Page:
The Annual Fund supports the many people involved in educating and training the students, residents and fellows at Washington University School of Medicine.
Donors may choose to designate their Annual Fund contribution to medical scholarships, the alumni endowed professorships and academic programs, departments and divisions. You can learn how the Annual Fund supports each of these programs below.
- More than one-fifth of all MD, MD/MA, and MD/PhD students receive scholarship support from unrestricted Annual Fund gifts.
- 67 annual scholarships were awarded to MD, PT, OT, and PACS students during the 2011-12 academic year.
- 29 MD classes have created endowed class scholarships.
- The Distinguished Alumni Scholarship Program (DASP), established in 1989 by the Washington University Medical Center Alumni Association, awards four-year, full-tuition scholarships to four MD students named in honor of esteemed alumni of the School of Medicine.
- The Program in Occupational Therapy devotes 100% of its Annual Fund to scholarship support.
- The Program in Audiology and Communication Sciences Annual Fund supports scholarships and financial aid; all PACS students receive full or partial scholarships.
- The Program in Physical Therapy directs Annual Fund support to scholarships and financial aid, with nine out of ten PT students receiving assistance. This support offers PT students the opportunity to participate in research and community projects that complement their education, resulting in a more comprehensive experience.
Interdisciplinary Research Centers (IRCs)
The IRCs are central in promoting scientific and educational innovations across school boundaries. They have the primary goal of promoting innovative interdisciplinary, inter-departmental research and education in the biological and medical sciences. The mission of the IRCs is to assemble talented faculty and students to address key and emerging scientific problems, and to understand fundamental biological processes with broad implications for human health. Currently, there are seven Interdisciplinary Research Centers:
- The BRIGHT Institute (Bridging Research with Imaging, Genomics and High-Throughput)
- Center for the Investigation of Membrane Excitability Disorders
- Center for Study of Itch (CSI)
- Center for Women’s Infectious Disease Research (CWIDR)
- Diabetic Cardiovascular Disease Center (DCDC)
- Hope Center Program on Protein Aggregation and Neurodegeneration (HPAN)
- Center for Genome Sciences & Systems Biology
- Annual Fund gifts directed to departments and divisions support training, research and education for residents and fellows.
- Resident training continues to evolve through the use of emerging technologies including interactive software and sophisticated simulators. Annual Fund support helps to expand the breadth and scope of training opportunities.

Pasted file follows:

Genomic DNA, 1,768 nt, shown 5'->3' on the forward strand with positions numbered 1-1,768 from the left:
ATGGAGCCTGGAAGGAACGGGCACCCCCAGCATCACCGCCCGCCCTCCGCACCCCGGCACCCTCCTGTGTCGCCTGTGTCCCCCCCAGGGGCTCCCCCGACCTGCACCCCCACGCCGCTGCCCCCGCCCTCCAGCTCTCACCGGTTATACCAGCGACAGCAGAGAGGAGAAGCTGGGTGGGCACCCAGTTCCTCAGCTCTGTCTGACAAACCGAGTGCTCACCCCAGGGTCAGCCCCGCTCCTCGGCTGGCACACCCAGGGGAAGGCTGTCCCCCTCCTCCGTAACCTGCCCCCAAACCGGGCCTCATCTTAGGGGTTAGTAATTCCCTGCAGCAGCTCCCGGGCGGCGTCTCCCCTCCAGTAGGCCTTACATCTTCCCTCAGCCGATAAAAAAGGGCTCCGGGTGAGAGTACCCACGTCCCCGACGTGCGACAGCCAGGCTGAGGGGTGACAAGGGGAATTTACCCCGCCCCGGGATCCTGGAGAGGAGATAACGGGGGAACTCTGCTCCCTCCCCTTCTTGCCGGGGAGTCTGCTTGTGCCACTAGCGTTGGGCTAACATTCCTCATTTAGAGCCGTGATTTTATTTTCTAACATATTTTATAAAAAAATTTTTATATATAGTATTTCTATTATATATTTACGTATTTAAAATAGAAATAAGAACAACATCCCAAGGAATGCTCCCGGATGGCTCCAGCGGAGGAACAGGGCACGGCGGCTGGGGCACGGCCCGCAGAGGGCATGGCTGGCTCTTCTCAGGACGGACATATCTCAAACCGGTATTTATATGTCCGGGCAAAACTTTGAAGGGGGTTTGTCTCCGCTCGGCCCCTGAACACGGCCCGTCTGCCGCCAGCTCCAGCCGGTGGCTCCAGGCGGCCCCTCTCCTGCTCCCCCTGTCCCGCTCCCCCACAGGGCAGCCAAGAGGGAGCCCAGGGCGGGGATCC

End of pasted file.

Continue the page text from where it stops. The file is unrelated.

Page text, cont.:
- Gifts to the Annual Fund provide resources for residents and fellows to travel to professional conferences and interact with leaders in their field or specialty.
- The Alumni Endowed Professorships are the result of the combined generosity of many alumni whose gifts aim at endowing a chair in each department in the School of Medicine. This program is one example of many creative ways alumni are helping the School of Medicine recruit and retain exceptional faculty members. Currently, there are nine faculty members who hold Alumni Endowed Professorships.
- Unrestricted gifts to departments and divisions at the School of Medicine provide much needed support for faculty recruitment and research.
Unrestricted gifts also support student activities and outreach initiatives. On average, almost $49,000 from unrestricted funds given by MD alumni and former House Staff is allocated to student organizations and community service projects. These projects enhance students’ educational experience by allowing them to turn classroom learning into immediate practice and application. Some examples include:
- The Forum on International Health and Tropical Medicine (FIHTM), which aims to expose the medical community to international health concerns by sending students on international rotations and inviting expert speakers.
- The Saturday Neighborhood Health Clinic is a free clinic run with the help of at least one physician and six Washington University medical students. The student group’s mission is to provide episodic and preventative medical care free of charge to uninsured adults in the Forest Park Southeast neighborhood and beyond.
- The Young Scientist Program (YSP), a student-led group striving to attract students from disadvantaged backgrounds into scientific careers through activities emphasizing hands-on research and individualized contact between young people and scientists.